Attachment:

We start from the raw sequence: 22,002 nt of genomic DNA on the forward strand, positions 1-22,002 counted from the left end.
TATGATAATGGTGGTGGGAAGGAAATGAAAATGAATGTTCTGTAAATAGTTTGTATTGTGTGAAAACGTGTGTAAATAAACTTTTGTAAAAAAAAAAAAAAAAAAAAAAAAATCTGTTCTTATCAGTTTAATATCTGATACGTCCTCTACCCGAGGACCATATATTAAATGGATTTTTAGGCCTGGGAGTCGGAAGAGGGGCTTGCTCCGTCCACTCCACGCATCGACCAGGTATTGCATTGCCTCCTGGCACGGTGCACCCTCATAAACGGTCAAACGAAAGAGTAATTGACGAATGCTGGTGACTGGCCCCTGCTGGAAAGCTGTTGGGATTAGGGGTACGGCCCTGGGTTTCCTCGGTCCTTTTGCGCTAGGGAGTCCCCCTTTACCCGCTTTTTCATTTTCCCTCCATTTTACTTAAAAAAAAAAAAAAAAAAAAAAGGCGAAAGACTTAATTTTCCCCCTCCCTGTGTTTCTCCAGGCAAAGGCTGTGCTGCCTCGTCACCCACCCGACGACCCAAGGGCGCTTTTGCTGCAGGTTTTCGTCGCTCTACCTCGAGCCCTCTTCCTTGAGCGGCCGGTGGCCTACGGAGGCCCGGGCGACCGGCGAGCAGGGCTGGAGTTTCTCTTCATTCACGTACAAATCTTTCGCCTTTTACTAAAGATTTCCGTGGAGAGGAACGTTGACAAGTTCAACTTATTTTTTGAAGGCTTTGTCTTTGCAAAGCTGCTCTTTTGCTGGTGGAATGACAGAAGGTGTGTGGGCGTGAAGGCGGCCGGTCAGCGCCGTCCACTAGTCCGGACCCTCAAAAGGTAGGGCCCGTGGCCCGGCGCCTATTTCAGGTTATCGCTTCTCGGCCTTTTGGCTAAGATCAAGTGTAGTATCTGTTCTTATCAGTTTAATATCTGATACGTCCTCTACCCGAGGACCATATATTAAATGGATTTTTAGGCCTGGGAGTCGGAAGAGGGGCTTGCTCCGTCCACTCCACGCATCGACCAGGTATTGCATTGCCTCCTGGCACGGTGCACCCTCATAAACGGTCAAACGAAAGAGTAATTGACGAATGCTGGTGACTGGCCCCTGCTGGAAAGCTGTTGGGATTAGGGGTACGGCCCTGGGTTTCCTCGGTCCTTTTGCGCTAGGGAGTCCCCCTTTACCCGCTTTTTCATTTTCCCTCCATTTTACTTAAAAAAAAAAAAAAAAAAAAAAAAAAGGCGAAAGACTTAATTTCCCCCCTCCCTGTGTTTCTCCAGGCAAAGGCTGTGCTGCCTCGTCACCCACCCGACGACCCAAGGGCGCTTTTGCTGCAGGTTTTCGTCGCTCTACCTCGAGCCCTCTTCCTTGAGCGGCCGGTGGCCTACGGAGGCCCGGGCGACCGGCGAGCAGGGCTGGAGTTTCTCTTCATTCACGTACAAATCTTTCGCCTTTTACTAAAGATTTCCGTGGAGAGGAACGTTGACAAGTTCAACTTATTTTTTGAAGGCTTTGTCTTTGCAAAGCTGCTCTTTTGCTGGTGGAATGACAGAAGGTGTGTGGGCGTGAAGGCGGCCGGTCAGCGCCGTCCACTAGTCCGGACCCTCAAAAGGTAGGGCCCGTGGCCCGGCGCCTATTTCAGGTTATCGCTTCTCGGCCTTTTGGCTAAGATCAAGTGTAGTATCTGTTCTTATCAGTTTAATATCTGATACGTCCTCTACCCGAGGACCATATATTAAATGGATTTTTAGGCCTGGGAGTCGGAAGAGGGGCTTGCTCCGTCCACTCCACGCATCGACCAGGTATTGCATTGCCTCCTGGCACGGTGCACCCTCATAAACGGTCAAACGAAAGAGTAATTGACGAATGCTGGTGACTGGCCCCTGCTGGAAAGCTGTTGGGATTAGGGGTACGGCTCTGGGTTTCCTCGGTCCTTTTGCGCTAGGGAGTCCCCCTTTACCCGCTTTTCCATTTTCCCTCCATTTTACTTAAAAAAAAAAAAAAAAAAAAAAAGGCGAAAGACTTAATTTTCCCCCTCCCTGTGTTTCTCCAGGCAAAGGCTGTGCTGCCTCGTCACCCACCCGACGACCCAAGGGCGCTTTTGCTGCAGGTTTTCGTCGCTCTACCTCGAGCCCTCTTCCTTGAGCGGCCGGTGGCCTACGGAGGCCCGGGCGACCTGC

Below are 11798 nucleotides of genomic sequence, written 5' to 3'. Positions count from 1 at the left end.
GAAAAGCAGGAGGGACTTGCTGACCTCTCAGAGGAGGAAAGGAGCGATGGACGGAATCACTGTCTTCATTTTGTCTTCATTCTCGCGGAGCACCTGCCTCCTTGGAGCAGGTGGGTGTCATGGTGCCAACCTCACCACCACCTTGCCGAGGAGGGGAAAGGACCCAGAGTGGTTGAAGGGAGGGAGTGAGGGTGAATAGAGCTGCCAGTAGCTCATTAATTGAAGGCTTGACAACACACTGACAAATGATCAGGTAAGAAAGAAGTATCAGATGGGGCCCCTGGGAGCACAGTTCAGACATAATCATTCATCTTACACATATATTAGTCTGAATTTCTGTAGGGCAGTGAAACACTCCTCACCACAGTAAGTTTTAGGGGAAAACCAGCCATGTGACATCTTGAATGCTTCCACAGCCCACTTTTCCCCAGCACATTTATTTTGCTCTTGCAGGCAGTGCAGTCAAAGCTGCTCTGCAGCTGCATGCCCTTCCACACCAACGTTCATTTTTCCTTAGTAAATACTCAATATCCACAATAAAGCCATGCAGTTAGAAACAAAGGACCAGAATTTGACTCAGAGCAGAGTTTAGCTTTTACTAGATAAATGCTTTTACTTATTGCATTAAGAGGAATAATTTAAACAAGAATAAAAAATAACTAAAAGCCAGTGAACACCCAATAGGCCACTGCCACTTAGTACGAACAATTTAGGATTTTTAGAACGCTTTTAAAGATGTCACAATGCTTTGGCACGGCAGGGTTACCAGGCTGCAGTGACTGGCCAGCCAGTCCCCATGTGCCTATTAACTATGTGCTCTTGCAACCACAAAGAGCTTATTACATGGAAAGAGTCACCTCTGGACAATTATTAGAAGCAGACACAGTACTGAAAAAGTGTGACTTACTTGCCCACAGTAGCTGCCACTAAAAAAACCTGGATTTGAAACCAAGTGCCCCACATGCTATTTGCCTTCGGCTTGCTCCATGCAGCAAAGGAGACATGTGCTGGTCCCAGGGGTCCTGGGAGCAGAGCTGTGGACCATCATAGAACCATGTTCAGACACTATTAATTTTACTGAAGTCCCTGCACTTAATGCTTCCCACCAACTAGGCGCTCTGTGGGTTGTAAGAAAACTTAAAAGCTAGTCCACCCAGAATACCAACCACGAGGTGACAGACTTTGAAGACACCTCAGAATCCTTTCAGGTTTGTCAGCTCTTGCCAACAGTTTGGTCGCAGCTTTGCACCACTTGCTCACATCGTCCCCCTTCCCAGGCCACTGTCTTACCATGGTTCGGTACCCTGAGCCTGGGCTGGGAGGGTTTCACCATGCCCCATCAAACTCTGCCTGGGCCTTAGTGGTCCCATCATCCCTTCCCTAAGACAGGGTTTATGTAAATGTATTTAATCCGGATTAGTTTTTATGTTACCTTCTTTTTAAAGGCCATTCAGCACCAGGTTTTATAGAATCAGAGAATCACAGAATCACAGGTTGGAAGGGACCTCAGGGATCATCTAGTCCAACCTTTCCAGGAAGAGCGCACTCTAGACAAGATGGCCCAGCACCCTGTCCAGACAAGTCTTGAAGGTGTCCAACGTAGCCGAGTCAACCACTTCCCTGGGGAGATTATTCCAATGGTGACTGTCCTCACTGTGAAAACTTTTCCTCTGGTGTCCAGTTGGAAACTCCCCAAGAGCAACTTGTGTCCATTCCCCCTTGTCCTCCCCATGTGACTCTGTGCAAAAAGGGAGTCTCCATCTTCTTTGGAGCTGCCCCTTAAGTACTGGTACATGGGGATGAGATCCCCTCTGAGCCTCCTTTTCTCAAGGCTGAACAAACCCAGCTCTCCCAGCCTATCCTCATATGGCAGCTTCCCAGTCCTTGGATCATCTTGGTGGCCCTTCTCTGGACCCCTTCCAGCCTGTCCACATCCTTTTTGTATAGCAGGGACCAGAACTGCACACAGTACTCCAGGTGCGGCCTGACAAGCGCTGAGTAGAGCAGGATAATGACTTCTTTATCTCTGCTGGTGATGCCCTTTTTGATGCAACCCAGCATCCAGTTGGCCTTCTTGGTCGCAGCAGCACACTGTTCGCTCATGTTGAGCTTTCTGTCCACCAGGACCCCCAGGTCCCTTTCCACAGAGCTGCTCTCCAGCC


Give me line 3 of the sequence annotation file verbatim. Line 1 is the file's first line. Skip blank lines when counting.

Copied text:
Below are 11798 nucleotides of genomic sequence, written 5' to 3'. Positions count from 1 at the left end.